For Those Who Find It Hard To Share Their Problems

Always the most trusted employee and a consistent top performer, Ray’s employers knew they could bank on him. Always the best listener and a keeper of secrets, his friends knew they could always talk to him to feel better. Always the most cheerful, his family members saw him as a ray of sunshine and a pillar of strength. But within himself, he was struggling to cope with self-doubt and grief, and he couldn’t open up to anyone — at least he thought so.

Ray had always felt that it was important to be brave and strongwilled to survive in this world, at least that was what he had been told. What he was never told was that being vulnerable and confronting his emotions would make him stronger on the inside. So, he appeared to sail through his life’s struggles with a strong exterior so that nobody could ever learn what was going on within him.

“Do you judge her for sharing her problems?”
“No. She’s my best friend. I would never judge her. I know her too much to judge her.”

“How did she react when you were struggling emotionally at the time of your father’s demise?”
“She was silent most of the time. I prefer silence. But she was there with me. Made sure I was eating on time and taking care of my health. She wiped my tears.”

He felt that strong people cope with their problems themselves, they need not seek help. When in fact, true strength lies in knowing our vulnerabilities and accepting them and asking for help when we fall short.

Picture it this way — we’re all like a bottle of soda. All the external events (everything that happens outside of us — like someone said something, did something, something we saw/heard, etc) of our lives constantly shake the soda bottle until the fizz is too much to contain. Some people let that fizz out as anger, frustration, irritability, and violence; while others talk it out. For people like Ray, they let that fizz eat them up inside. The problem is not too big, but thinking about how others would perceive it, makes it Gargantuan. Ray’s case was similar. All that mind-reading and fortune-telling led him to believe that there’s nobody to help him out, that people would either not understand his problems, or belittle them, or judge him for having them.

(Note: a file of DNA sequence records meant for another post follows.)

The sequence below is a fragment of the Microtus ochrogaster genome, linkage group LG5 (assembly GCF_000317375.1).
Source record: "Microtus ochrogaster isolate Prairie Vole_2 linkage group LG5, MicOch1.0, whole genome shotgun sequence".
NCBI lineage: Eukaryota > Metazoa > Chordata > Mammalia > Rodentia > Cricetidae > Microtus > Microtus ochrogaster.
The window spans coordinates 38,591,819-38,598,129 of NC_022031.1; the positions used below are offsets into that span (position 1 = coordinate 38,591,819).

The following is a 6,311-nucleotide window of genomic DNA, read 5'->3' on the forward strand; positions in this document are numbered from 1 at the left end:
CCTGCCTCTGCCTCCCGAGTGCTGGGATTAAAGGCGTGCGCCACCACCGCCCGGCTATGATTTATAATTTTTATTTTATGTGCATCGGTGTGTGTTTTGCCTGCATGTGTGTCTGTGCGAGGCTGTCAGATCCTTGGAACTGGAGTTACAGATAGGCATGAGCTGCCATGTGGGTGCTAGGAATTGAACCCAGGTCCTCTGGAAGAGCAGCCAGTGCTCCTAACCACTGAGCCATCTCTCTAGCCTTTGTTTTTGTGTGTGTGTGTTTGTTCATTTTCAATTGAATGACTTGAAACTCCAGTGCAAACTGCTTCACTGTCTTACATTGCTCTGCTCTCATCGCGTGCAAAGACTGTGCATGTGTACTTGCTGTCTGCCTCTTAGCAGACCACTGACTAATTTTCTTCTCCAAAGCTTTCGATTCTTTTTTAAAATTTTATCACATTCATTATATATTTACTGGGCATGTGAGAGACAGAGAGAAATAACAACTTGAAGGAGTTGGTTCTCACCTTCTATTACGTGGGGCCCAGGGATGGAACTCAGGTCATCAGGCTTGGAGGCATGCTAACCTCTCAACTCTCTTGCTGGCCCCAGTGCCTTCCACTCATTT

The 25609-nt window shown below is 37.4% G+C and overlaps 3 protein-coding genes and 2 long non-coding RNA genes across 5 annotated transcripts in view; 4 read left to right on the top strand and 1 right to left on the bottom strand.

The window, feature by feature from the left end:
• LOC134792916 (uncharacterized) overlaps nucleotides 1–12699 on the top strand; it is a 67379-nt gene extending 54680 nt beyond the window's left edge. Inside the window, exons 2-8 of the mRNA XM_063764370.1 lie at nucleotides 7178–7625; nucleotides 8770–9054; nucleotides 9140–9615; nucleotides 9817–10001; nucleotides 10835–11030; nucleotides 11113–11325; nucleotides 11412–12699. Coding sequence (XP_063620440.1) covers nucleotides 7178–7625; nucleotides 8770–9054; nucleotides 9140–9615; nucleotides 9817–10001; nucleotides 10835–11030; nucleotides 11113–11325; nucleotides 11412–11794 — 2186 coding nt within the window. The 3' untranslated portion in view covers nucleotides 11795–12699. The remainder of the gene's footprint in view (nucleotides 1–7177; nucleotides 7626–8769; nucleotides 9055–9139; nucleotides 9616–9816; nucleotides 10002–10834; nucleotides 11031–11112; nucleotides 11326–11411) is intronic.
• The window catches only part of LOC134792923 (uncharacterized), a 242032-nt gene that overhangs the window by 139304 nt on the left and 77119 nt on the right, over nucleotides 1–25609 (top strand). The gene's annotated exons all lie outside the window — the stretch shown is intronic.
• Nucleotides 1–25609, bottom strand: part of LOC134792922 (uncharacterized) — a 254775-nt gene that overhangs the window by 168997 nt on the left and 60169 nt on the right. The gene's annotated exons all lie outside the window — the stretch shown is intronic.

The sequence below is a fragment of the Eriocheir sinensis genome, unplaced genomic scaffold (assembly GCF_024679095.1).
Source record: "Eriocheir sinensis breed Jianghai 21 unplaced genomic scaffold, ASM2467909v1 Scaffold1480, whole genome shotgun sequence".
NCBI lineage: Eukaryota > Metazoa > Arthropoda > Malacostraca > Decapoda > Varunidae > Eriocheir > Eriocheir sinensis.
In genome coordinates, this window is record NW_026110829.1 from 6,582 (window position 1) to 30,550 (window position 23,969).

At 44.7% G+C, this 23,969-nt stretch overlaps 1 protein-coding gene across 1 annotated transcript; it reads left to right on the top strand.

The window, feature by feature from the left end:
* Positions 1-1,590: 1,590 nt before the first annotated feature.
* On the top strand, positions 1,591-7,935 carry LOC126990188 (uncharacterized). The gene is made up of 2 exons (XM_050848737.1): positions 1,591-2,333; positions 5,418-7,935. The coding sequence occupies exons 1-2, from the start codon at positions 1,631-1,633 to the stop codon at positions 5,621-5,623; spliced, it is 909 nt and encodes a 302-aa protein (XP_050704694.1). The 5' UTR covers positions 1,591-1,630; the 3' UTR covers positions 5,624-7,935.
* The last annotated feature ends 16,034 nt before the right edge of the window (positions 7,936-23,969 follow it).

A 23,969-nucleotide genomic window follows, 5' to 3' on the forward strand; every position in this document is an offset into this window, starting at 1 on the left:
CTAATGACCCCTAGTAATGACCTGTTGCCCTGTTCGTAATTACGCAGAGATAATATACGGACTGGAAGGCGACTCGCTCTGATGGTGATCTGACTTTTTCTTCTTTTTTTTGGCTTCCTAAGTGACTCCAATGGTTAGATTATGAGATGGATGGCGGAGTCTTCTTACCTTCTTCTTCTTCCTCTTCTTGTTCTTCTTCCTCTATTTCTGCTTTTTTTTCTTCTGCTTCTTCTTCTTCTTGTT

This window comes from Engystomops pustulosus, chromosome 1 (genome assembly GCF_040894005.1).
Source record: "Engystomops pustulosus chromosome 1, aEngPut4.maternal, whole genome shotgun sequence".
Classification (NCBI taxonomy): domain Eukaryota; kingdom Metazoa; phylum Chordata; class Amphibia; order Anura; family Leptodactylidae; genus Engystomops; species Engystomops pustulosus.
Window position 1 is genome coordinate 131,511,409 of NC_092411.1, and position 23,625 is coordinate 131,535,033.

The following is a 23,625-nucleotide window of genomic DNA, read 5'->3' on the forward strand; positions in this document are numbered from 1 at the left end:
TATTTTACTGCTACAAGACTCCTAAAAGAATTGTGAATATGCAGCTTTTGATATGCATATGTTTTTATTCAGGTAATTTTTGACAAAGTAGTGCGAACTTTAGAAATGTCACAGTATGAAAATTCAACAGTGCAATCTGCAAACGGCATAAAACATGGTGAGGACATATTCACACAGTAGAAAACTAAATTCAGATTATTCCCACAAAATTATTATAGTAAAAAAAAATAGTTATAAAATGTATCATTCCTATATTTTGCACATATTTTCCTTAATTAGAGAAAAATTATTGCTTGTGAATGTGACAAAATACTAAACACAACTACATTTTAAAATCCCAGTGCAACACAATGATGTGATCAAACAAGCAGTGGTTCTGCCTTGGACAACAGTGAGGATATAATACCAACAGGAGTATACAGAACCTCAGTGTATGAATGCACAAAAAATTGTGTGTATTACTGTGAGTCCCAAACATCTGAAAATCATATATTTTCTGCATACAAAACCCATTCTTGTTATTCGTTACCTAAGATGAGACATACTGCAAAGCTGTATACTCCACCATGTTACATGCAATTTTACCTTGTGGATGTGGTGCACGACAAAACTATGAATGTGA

But remember, it is important to let that fizz out, don’t let it eat you up inside.

For the rest of us, it is important to remember to be compassionate with each other. There was this post I wrote about how we can be better listeners. Check that out for some helpful pointers.

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Aparna Nayyar

Aparna Nayyar

I write to help people lead more fulfilling lives by helping them take care of their psychological well-being.